Article Text


  1. Mark C. Genovese1,
  2. Roy Fleischmann2,
  3. Ricardo Blanco3,
  4. Stephen Hall4,
  5. Glen Thomson5,
  6. Filip van den Bosch6,
  7. Cristiano Zerbini7,
  8. Jose Jeffrey Enejosa8,
  9. LI Yihan8,
  10. Ryan Demasi8,
  11. In-Ho Song8
  1. 1Stanford University, Palo Alto, United States of America
  2. 2Metroplex Clinical Research Center and University of Texas Southwestern Medical Center, Dallas, United States of America
  3. 3Hospital Universitario Marqués de Valdecilla, Santander, Spain
  4. 4Monash University, Cabrini Health and Emeritus Research, Malvern, Australia
  5. 5CIADS Research, Winnipeg, Canada
  6. 6Ghent University Hospital, Ghent, Belgium
  7. 7Paulista Center for Clinical Research, São Paulo, Brazil
  8. 8AbbVie, Inc., North Chicago, United States of America


Background Initiating advanced therapy for rheumatoid arthritis (RA) patients (pts) with a bDMARD or a Janus kinase (JAK) inhibitor is recommended if remission or low disease activity (LDA) is not achieved with csDMARDs.1,2 While data show that pts are switched alternately between bDMARD and JAK treatments, there is lack of evidence for pts with inadequate response (IR) to a JAK inhibitor switching to a bDMARD. Recently, the JAK1-selective inhibitor-upadacitinib (UPA) demonstrated superior clinical and functional outcomes through 26 wks to the standard of care-adalimumab (ADA) with continued background methotrexate (MTX).3

Objectives To describe outcomes associated with treatment switch from UPA to ADA and vice-versa among RA pts who do not achieve initial response.

Methods This phase 3, double-blind, placebo (PBO)-controlled, head-to-head study of UPA 15 mg q.d. vs PBO or ADA 40 mg injection every other wk included MTX-IR patients; all pts continued stable background MTX through 26 wks. Pts without ≥20% improvements from bl in tender (68) and swollen (66) joint counts by wks 14, 18, or 22 were considered non-responders (NR) and switched without washout to either ADA (UPA group) or UPA (ADA group) in a bl fashion. Post-hoc analysis assessed clinical outcomes - DAS28 (CRP), CDAI, SDAI, and ACR responses (from baseline), and HAQ-DI at 3 and 6 mos (±2 wks) post-switch. Adverse events (infections) were summarized as n% (95% CI) through 6 mos post-switch (ps). Data were as observed.

Results Of the 651 and 327 pts randomized to receive UPA and ADA, 126 (19%) and 77 (24%), were considered NR and switched to ADA and UPA respectively. NR demographics were consistent with the overall randomized population. Of the switched pts, ∼90% remained in the study through 6 mo ps. Patients switched to ADA (UPA-NR) achieved 59%/26%/12% improvements in ACR20/50/70 responses, and 35% achieved DAS28(CRP) ≤3.2 at 6 mos ps (Table). Patients switched to UPA (ADA-NR) achieved 75%/49%/24% improvements in ACR20/50/70, and 54% achieved DAS28(CRP) ≤3.2 at 6 mo- consistent with data observed in a phase 3 study of UPA in bDMARD-IR RA pts.4 The proportion (95% CI) of pts with infection and serious infection through 6 mos ps appeared consistent with those observed for ADA and UPA during comparable periods (ADA, switched from UPA: infection: 34.1 [26.43, 42.77], serious infection: 1.6 [0.44, 5.60]; UPA, switched from ADA: infection: 40.3 [30.02, 51.42], serious infection: 3.9 [1.33, 10.84]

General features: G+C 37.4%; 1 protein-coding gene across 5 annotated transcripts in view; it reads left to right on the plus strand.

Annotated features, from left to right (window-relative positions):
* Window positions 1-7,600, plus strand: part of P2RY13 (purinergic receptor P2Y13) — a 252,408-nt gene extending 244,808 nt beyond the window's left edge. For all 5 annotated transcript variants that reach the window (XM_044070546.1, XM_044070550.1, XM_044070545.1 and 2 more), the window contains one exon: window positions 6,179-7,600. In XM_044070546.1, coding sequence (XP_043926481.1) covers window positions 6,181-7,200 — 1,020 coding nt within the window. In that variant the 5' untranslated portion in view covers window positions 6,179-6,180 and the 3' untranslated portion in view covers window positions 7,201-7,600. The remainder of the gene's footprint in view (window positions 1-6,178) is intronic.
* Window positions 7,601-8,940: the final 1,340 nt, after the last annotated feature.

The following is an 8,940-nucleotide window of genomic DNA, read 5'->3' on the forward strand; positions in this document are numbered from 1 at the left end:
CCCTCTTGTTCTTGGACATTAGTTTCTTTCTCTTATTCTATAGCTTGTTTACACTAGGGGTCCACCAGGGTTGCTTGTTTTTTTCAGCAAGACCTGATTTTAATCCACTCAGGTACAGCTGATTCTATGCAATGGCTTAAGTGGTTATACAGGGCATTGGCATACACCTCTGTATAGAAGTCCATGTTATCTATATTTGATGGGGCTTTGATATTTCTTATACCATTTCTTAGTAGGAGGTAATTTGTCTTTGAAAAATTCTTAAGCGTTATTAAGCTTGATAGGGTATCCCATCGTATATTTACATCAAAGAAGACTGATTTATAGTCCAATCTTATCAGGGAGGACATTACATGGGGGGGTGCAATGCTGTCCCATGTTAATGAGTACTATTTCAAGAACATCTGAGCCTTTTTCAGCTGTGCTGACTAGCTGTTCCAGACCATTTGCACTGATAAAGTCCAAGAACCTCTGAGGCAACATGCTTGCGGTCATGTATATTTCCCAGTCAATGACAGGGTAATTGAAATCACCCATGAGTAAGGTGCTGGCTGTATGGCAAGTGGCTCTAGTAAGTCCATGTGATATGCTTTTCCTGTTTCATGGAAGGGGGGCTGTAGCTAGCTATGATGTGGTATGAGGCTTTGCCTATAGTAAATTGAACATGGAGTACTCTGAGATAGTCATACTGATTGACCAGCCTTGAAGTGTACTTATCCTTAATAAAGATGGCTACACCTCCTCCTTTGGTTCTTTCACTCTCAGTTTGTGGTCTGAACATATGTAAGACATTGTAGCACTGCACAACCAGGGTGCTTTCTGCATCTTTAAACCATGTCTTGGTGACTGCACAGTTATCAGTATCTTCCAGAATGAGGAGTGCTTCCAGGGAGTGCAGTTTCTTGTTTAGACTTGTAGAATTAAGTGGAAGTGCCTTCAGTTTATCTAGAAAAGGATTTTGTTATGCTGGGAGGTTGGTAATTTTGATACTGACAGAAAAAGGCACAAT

Conclusion Data from this blinded, controlled study indicate that pts with initial non-response to either UPA or ADA can benefit from switching to the other therapy. No additional safety concerns were observed. These are the first data to demonstrate effectiveness of a TNF inhibitor following failure of a JAK inhibitor.

References [1] Smolen, et al. Ann Rheum Dis, 2017;76:1113-36.

[2] Singh, et al. Arthritis Rheumatol, 2016;68:1-26.

[3] Fleischmann, et al. Arthritis Rheumatol, 2018;70(Suppl 10).

[4] Genovese, et al. Lancet, 2018;391:2513-24.

Acknowledgement AbbVie funded the study, contributed to its design, data collection, analysis, interpretation, writing, reviewing, and approval of the final version of this abstract. Medical writing support: Dalia Majumdar, PhD, and Benjamin Wolfe, PhD, of Abbvie.

Disclosure of Interests Mark C. Genovese Grant/research support from: Sanofi/Genzyme, Genentech/Roche, RPharm, Consultant for: Sanofi/Genzyme, Genentech/Roche, RPharm, Roy Fleischmann Grant/research support from: AbbVie, Amgen, AstraZeneca, Bristol-Myers Squibb, Celtrion, Genentech, GSK, Janssen, Lilly, Novartis, Pfizer Inc, Sanofi-Aventis, UCB, Consultant for: AbbVie, Amgen, AstraZeneca, Bristol-Myers Squibb, Celtrion, Genentech, GSK, Janssen, Lilly, Novartis, Pfizer Inc, Sanofi-Aventis, UCB, Ricardo Blanco Grant/research support from: Abbvie, MSD, and Roche, Consultant for: Abbvie, Pfizer, Roche, Bristol-Myers, Janssen, Speakers bureau: Abbvie, Pfizer, Roche, Bristol-Myers, Janssen, Stephen Hall Grant/research support from: AbbVie Inc, BMS, Lilly, Janssen, Pfizer, UCB, and Novartis, Consultant for: AbbVie Inc, BMS, Lilly, Janssen, Pfizer, UCB, and Novartis, Glen Thomson Grant/research support from: AbbVie, Consultant for: Amgen, Filip van den Bosch Consultant for: AbbVie, BMS, Galapagos, Janssen, Lilly, Merck, Novartis, Pfizer and UCB, Speakers bureau: AbbVie, BMS, Janssen, Lilly, Merck, Novartis, Pfizer and UCB., Cristiano Zerbini Grant/research support from: Amgen, Celltrion, Eli Lilly, GlaxoSmithKline, Merck, Novartis, Pfizer Inc., and Sanofi, Consultant for: Eli Lilly, Pfizer Inc., and Sanofi., Jose Jeffrey Enejosa Shareholder of: AbbVie Inc, Employee of: AbbVie Inc, Yihan Li Shareholder of: AbbVie, Employee of: AbbVie, Ryan DeMasi Shareholder of: AbbVie Inc, Employee of: AbbVie Inc, In-Ho Song Shareholder of: AbbVie Inc, Employee of: AbbVie Inc

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